Four years after she set sail from England, leaving everything she most loved behind, Maisie Dobbs at last returns, only to find herself in a dangerous place . . .
In Jacqueline Winspear‘s powerful story of political intrigue and personal tragedy, a brutal murder in the British garrison town of Gibraltar leads Maisie into a web of lies, deceit, and peril.
Spring 1937. In the four years since she left England, Maisie Dobbs has experienced love, contentment, stability—and the deepest tragedy a woman can endure. Now, all she wants is the peace she believes she might find by returning to India. But her sojourn in the hills of Darjeeling is cut short when her stepmother summons her home to England; her aging father Frankie Dobbs is not getting any younger.
But on a ship bound for England, Maisie realizes she isn’t ready to return. Against the wishes of the captain who warns her, “You will be alone in a most dangerous place,” she disembarks in Gibraltar. Though she is on her own, Maisie is far from alone: the British garrison town is teeming with refugees fleeing a brutal civil war across the border in Spain.
Yet the danger is very real. Days after Maisie’s arrival, a photographer and member of Gibraltar’s Sephardic Jewish community, Sebastian Babayoff, is murdered, and Maisie becomes entangled in the case, drawing the attention of the British Secret Service. Under the suspicious eye of a British agent, Maisie is pulled deeper into political intrigue on “the Rock”—arguably Britain’s most important strategic territory—and renews an uneasy acquaintance in the process. At a crossroads between her past and her future, Maisie must choose a direction, knowing that England is, for her, an equally dangerous place, but in quite a different way.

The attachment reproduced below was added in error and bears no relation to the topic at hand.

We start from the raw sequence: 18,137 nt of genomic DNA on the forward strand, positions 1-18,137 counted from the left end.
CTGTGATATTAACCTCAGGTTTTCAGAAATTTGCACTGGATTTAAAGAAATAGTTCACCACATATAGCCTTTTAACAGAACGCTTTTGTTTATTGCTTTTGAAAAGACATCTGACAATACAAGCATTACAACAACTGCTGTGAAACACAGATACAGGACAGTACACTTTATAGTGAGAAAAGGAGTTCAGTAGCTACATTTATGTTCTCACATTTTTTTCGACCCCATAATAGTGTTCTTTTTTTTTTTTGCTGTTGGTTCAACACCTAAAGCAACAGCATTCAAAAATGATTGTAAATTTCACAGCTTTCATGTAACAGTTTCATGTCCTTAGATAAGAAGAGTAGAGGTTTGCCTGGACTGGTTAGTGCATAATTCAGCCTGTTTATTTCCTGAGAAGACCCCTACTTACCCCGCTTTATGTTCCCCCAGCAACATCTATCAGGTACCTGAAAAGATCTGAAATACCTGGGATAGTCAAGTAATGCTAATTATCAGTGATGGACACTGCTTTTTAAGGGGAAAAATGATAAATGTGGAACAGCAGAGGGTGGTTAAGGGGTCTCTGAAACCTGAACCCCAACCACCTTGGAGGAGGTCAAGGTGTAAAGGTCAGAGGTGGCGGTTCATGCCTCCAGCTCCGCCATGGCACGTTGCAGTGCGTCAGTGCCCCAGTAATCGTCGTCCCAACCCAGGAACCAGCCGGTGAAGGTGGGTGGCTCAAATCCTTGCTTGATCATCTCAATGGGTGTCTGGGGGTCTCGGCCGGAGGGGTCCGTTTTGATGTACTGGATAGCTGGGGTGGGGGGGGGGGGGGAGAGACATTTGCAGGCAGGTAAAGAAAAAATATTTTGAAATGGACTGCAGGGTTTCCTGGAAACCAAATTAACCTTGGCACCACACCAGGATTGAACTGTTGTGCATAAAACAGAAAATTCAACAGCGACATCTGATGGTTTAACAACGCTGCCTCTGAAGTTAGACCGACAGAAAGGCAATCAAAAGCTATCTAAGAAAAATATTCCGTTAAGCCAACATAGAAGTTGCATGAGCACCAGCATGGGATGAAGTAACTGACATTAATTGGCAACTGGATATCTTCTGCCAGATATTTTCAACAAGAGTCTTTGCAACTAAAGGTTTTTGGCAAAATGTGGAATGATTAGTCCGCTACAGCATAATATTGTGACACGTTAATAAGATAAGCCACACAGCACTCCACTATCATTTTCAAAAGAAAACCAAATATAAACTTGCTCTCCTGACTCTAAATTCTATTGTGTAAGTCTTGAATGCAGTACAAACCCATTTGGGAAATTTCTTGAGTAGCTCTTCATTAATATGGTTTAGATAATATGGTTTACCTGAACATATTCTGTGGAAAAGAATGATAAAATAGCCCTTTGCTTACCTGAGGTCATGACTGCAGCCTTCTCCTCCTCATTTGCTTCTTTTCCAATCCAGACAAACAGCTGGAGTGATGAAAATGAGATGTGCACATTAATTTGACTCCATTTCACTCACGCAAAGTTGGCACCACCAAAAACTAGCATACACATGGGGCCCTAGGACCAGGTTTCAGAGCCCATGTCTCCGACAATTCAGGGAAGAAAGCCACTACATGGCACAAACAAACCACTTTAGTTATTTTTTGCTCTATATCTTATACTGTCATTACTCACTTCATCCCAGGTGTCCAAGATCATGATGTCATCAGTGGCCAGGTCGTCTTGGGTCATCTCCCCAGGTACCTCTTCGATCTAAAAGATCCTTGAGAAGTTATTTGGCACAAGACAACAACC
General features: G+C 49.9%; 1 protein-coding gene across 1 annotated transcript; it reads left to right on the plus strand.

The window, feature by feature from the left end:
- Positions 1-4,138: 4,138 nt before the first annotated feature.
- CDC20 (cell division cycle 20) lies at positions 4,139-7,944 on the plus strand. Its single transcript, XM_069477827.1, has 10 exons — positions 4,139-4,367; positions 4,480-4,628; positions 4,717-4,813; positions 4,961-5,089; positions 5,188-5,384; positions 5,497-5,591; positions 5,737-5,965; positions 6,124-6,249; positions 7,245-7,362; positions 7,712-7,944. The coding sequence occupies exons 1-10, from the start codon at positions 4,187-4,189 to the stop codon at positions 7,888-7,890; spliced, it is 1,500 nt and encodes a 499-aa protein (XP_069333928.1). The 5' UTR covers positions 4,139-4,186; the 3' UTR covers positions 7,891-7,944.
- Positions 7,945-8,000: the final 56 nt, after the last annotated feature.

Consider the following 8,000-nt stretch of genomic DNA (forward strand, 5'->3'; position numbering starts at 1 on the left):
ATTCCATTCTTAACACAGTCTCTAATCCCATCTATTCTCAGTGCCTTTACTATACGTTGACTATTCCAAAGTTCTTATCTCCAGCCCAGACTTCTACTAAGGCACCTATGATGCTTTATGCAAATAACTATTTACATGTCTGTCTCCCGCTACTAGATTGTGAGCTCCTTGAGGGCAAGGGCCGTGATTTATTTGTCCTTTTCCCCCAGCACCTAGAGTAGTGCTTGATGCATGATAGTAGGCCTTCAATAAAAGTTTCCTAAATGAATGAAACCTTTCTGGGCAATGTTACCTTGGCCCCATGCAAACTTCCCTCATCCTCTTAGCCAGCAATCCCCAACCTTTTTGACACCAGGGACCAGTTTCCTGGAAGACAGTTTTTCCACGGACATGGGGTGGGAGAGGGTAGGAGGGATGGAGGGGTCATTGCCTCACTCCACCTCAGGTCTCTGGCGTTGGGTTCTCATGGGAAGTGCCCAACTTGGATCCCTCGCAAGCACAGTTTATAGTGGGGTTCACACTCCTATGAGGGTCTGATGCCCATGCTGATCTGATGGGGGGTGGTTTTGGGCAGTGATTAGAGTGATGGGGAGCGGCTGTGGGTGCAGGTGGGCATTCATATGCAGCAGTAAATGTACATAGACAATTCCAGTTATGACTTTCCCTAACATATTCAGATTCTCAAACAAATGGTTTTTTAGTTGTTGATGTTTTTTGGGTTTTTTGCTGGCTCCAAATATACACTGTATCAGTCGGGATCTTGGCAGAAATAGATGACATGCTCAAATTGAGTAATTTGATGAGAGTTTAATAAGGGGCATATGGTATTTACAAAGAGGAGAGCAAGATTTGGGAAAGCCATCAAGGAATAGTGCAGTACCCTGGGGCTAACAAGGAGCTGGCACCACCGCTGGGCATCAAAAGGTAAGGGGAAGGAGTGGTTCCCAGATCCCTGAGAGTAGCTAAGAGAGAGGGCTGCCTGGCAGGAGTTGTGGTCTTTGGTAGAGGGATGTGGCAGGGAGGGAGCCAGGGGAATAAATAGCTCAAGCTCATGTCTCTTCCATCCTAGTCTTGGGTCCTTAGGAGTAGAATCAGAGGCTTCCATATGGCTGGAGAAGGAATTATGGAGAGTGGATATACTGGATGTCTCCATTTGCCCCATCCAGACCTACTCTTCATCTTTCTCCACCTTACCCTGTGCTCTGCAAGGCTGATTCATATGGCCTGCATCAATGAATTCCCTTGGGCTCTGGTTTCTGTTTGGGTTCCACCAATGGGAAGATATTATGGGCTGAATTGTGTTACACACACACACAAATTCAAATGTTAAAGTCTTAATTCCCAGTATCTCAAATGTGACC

Maisie Dobbs suffers a surplus of tragedy in Winspear's 11th novel featuring the London investigator and psychologist (after 2013's Leaving Everything Most Loved). Following an enigmatic preface set in 1937 Gibraltar, in which Maisie is under surveillance after discovering a corpse, the action flashes back to 1934. Within just a few pages, spanning several years, Maisie is engaged, married, and widowed, and gives birth to a dead child. It's no wonder that the still-fresh wounds keep her from returning home to England as she tries to find the resolve to carry on and "find the person she used to be." Back in the present, Maisie literally stumbles over the corpse of photographer Sebastian Babayoff while on an evening stroll, possibly disturbing the killer before he could complete the robbery that the local police believe to have been his motive. Taking a different view, Maisie comes to conclude that the dead man captured an image on his camera that was dangerous to others. The plot works better as a historical novel depicting pre-WWII turmoil than as a whodunit.
Customer ReviewsSee All
A Dangerous Place
I love historical mysteries and this is the best I have ever read. After 45 years of reading mysteries, this work was a real treat. Hats off to Jackie (?).
Not Much of a Mystery
This Maisie Dobbs book was slow and repetitious, plus almost lacking in plot. I almost didn't finish it. I gave it three stars instead of two because the time and place were interesting but will think twice before reading the next book in the series.
This book takes place in a place and time I know little about, and it was fascinating to research the research, like a treasure hunt. (Thanks, Google.) One of Winspears's gifts is the "drawing" of places; the reader can vividly "see" the scenes. A transportive read.